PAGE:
“The truth is so much more complicated than we think.”
On March 29, 1984, a commercial fishing boat called the Wind Blown and its four-man crew went down off the coast of Montauk during a freak spring storm. Neither the boat nor the bodies of the men were ever recovered, and the tragic tale became a local legend among the working class fishing community of East Hampton. In her debut book, The Lost Boys of Montauk, long-time investigative journalist Amanda Fairbanks delves into the backstories of the four young men – Captain Mike Stedman and Mates Dave Connick, Michael Vigilant, and Scott Clarke – and the web of people affected by their deaths.
Fairbanks, who has worked at the New York Times and HuffPost and whose writing has appeared in The Atlantic, The Boston Globe, Newsweek, and other publications, talked to KCM about how the story ballooned into a book about class, manhood, societal norms, and the history of the East End.
KCM: What initially pulled you into this story?
When my son was about a year old, we moved out to East Hampton and I got a job working as a staff writer at the East Hampton Star. In the winter of 2016, my editor at the told me he’d always wanted to write this “great untold story of the Hamptons,” but that it needed to be told by an outsider because it was too messy for an insider to navigate.
The following summer, I met up with Mary Stedman, the widow of the young captain at East Hampton library. She has a photographic memory and we began having these three to four hour long interviews a couple of times a week. Suddenly I had tens of thousands of interview notes. At that point I realized this was not a magazine story, but the makings of a book.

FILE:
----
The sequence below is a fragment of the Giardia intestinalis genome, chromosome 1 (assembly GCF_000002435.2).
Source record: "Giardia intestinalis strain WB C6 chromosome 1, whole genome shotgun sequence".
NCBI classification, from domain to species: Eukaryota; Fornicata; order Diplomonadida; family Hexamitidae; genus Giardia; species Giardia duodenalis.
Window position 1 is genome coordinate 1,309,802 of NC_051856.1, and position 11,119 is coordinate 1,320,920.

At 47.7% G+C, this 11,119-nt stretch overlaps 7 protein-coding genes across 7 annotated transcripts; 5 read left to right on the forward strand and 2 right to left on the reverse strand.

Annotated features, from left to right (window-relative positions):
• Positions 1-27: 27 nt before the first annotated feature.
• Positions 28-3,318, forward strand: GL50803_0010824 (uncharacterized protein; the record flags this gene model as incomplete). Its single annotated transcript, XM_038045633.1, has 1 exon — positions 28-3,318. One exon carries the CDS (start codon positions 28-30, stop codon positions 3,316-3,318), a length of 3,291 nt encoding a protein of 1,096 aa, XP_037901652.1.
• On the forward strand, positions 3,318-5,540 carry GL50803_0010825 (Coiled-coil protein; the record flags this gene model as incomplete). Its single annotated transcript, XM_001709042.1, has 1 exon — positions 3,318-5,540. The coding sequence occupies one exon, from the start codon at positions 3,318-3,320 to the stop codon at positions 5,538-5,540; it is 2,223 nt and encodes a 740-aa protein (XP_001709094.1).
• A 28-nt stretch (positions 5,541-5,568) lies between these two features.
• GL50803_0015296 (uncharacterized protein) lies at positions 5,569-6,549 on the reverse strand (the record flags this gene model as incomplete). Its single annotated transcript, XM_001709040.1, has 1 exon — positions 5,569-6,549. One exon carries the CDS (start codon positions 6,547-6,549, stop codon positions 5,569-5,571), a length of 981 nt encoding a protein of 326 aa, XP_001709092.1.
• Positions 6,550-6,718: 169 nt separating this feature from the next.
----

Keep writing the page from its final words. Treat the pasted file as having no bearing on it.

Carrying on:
How was this different from writing an investigative piece for a magazine or newspaper?
On one of my early trips out to the lighthouse in Montauk, I met three people on the beach around at dusk. I said I was there to research a book about the Wind Blown and they said, “Oh, you mean, March 29th, 1984.” None of them knew the men personally, but this became something like a 9/11 for this area: a date that everyone seemed to recall exactly where they had been when they heard the news.
It became fascinating to me as an outsider because when you drop in for a summer, oftentimes you can’t appreciate that these are real places inhabited by people who live there all the time. One of the huge emphases of my reporting locally has been class differences and disparities. Aboard the boat, there were these two much more affluent, well-bred, patrician sons of powerful fathers, and then there were also these two sons who were very much working class. That became a fascinating lens with which to explore how these four guys wound up on the same fishing boat.
You mention in the book that writing something like this can strain or end relationships. That sounds very difficult.